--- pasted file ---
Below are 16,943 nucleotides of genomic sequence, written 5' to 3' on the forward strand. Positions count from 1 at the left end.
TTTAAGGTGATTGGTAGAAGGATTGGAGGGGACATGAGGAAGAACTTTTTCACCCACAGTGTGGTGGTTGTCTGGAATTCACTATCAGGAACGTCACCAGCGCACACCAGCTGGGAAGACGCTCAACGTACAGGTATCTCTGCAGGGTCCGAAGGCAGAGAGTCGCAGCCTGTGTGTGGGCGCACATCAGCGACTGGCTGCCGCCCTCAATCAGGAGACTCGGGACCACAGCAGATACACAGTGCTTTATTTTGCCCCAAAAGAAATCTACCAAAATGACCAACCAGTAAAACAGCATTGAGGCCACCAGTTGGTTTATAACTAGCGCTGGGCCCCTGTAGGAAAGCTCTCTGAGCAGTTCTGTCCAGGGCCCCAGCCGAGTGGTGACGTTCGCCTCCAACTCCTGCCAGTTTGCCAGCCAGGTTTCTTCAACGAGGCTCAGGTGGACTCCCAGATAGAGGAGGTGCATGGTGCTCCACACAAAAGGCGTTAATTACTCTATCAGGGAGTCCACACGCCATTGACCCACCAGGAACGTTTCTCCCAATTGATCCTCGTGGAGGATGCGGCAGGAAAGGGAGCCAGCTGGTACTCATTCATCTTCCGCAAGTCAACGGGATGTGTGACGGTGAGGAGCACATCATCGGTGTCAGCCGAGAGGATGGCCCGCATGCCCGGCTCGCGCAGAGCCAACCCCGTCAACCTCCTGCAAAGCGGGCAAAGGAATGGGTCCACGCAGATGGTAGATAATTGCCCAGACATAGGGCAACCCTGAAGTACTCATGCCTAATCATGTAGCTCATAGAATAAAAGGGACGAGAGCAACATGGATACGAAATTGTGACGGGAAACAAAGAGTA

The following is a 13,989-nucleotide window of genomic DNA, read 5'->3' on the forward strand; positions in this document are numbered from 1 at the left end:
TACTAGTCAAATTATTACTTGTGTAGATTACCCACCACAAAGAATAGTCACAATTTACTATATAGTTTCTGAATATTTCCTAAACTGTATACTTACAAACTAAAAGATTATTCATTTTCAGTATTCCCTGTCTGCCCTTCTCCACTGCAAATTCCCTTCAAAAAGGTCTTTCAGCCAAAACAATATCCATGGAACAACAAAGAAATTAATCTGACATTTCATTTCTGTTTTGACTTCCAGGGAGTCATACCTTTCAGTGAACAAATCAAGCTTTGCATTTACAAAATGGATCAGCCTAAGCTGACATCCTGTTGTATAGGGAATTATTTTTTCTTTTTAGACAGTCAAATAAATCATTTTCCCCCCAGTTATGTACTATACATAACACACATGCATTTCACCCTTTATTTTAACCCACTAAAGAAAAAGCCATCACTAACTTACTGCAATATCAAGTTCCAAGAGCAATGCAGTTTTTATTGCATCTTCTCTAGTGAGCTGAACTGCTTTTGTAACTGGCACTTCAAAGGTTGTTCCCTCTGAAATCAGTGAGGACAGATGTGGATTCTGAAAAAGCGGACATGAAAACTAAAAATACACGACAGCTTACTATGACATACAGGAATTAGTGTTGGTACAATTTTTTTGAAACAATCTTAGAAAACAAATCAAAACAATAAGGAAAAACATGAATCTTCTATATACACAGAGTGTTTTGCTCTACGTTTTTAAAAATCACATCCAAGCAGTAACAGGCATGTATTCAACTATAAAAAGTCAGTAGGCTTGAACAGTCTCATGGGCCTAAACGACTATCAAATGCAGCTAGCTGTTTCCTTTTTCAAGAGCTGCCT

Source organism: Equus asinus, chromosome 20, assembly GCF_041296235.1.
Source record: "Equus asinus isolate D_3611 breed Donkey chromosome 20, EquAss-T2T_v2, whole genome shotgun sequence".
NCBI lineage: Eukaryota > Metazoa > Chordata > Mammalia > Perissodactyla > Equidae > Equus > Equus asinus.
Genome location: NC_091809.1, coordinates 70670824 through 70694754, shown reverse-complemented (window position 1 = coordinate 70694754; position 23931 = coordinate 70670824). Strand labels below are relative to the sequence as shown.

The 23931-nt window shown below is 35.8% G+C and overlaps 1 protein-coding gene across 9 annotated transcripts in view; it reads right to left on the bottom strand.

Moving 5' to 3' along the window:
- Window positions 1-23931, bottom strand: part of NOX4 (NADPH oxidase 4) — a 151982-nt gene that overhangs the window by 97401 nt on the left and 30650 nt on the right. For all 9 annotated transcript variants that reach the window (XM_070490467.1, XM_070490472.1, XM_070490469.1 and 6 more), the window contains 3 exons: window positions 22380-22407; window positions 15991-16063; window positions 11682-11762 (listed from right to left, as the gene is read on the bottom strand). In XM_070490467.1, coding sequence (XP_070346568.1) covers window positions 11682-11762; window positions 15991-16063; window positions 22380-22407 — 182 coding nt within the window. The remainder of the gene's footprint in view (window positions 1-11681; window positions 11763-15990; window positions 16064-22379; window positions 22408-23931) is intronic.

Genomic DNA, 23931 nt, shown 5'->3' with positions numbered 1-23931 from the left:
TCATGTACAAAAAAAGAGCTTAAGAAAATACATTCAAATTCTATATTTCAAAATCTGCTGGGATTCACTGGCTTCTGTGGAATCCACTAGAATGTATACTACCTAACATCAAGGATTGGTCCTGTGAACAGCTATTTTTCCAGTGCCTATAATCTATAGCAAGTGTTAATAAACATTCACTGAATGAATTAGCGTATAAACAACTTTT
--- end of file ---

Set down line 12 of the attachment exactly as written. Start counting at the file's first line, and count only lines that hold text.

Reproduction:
Genomic DNA, 23931 nt, shown 5'->3' with positions numbered 1-23931 from the left: